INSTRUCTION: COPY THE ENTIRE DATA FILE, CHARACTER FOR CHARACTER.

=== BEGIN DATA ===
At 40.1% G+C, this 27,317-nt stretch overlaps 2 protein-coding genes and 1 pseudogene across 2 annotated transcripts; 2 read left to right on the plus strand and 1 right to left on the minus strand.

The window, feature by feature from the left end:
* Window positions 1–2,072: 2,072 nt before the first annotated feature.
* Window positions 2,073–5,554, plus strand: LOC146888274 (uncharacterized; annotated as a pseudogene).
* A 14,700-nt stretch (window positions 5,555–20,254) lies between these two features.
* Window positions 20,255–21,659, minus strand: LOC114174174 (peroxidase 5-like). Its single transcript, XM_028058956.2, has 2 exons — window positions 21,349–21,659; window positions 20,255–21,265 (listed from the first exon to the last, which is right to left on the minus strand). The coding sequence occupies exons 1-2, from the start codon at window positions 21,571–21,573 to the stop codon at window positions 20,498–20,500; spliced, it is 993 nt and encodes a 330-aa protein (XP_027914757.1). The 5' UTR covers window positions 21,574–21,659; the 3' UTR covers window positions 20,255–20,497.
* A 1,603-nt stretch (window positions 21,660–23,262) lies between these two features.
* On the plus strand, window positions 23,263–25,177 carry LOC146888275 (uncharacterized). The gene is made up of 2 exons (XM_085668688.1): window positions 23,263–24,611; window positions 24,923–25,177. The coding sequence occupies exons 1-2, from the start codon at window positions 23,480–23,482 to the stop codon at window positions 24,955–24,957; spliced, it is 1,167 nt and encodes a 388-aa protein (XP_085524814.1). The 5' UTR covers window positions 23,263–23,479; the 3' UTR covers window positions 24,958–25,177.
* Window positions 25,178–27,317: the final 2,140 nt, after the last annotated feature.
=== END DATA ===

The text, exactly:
At 40.1% G+C, this 27,317-nt stretch overlaps 2 protein-coding genes and 1 pseudogene across 2 annotated transcripts; 2 read left to right on the plus strand and 1 right to left on the minus strand.

The window, feature by feature from the left end:
* Window positions 1–2,072: 2,072 nt before the first annotated feature.
* Window positions 2,073–5,554, plus strand: LOC146888274 (uncharacterized; annotated as a pseudogene).
* A 14,700-nt stretch (window positions 5,555–20,254) lies between these two features.
* Window positions 20,255–21,659, minus strand: LOC114174174 (peroxidase 5-like). Its single transcript, XM_028058956.2, has 2 exons — window positions 21,349–21,659; window positions 20,255–21,265 (listed from the first exon to the last, which is right to left on the minus strand). The coding sequence occupies exons 1-2, from the start codon at window positions 21,571–21,573 to the stop codon at window positions 20,498–20,500; spliced, it is 993 nt and encodes a 330-aa protein (XP_027914757.1). The 5' UTR covers window positions 21,574–21,659; the 3' UTR covers window positions 20,255–20,497.
* A 1,603-nt stretch (window positions 21,660–23,262) lies between these two features.
* On the plus strand, window positions 23,263–25,177 carry LOC146888275 (uncharacterized). The gene is made up of 2 exons (XM_085668688.1): window positions 23,263–24,611; window positions 24,923–25,177. The coding sequence occupies exons 1-2, from the start codon at window positions 23,480–23,482 to the stop codon at window positions 24,955–24,957; spliced, it is 1,167 nt and encodes a 388-aa protein (XP_085524814.1). The 5' UTR covers window positions 23,263–23,479; the 3' UTR covers window positions 24,958–25,177.
* Window positions 25,178–27,317: the final 2,140 nt, after the last annotated feature.